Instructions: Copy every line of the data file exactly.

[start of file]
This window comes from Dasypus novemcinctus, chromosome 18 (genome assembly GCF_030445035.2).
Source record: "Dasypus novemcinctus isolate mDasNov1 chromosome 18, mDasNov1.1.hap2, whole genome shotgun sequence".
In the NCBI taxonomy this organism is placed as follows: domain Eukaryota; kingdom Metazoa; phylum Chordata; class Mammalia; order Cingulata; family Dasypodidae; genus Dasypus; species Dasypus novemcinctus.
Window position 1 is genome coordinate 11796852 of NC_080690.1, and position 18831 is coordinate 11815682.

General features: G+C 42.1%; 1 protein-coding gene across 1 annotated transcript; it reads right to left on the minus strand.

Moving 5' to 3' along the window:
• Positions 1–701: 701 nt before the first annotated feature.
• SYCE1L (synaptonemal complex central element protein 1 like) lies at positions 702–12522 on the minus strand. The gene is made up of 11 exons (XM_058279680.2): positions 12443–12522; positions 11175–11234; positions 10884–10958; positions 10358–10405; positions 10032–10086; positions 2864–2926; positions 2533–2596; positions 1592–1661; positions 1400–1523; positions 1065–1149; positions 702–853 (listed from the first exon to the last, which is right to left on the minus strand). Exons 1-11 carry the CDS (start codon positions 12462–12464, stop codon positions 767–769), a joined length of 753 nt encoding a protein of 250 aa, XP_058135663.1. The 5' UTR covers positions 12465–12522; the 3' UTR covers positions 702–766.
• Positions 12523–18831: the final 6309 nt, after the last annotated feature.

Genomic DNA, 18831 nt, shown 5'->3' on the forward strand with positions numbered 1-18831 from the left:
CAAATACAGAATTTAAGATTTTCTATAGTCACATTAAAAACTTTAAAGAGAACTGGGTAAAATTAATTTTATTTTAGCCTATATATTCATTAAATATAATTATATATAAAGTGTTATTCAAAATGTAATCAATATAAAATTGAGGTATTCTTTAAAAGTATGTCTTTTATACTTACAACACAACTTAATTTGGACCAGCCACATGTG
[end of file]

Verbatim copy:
This window comes from Dasypus novemcinctus, chromosome 18 (genome assembly GCF_030445035.2).
Source record: "Dasypus novemcinctus isolate mDasNov1 chromosome 18, mDasNov1.1.hap2, whole genome shotgun sequence".
In the NCBI taxonomy this organism is placed as follows: domain Eukaryota; kingdom Metazoa; phylum Chordata; class Mammalia; order Cingulata; family Dasypodidae; genus Dasypus; species Dasypus novemcinctus.
Window position 1 is genome coordinate 11796852 of NC_080690.1, and position 18831 is coordinate 11815682.

General features: G+C 42.1%; 1 protein-coding gene across 1 annotated transcript; it reads right to left on the minus strand.

Moving 5' to 3' along the window:
• Positions 1–701: 701 nt before the first annotated feature.
• SYCE1L (synaptonemal complex central element protein 1 like) lies at positions 702–12522 on the minus strand. The gene is made up of 11 exons (XM_058279680.2): positions 12443–12522; positions 11175–11234; positions 10884–10958; positions 10358–10405; positions 10032–10086; positions 2864–2926; positions 2533–2596; positions 1592–1661; positions 1400–1523; positions 1065–1149; positions 702–853 (listed from the first exon to the last, which is right to left on the minus strand). Exons 1-11 carry the CDS (start codon positions 12462–12464, stop codon positions 767–769), a joined length of 753 nt encoding a protein of 250 aa, XP_058135663.1. The 5' UTR covers positions 12465–12522; the 3' UTR covers positions 702–766.
• Positions 12523–18831: the final 6309 nt, after the last annotated feature.

Genomic DNA, 18831 nt, shown 5'->3' on the forward strand with positions numbered 1-18831 from the left:
CAAATACAGAATTTAAGATTTTCTATAGTCACATTAAAAACTTTAAAGAGAACTGGGTAAAATTAATTTTATTTTAGCCTATATATTCATTAAATATAATTATATATAAAGTGTTATTCAAAATGTAATCAATATAAAATTGAGGTATTCTTTAAAAGTATGTCTTTTATACTTACAACACAACTTAATTTGGACCAGCCACATGTG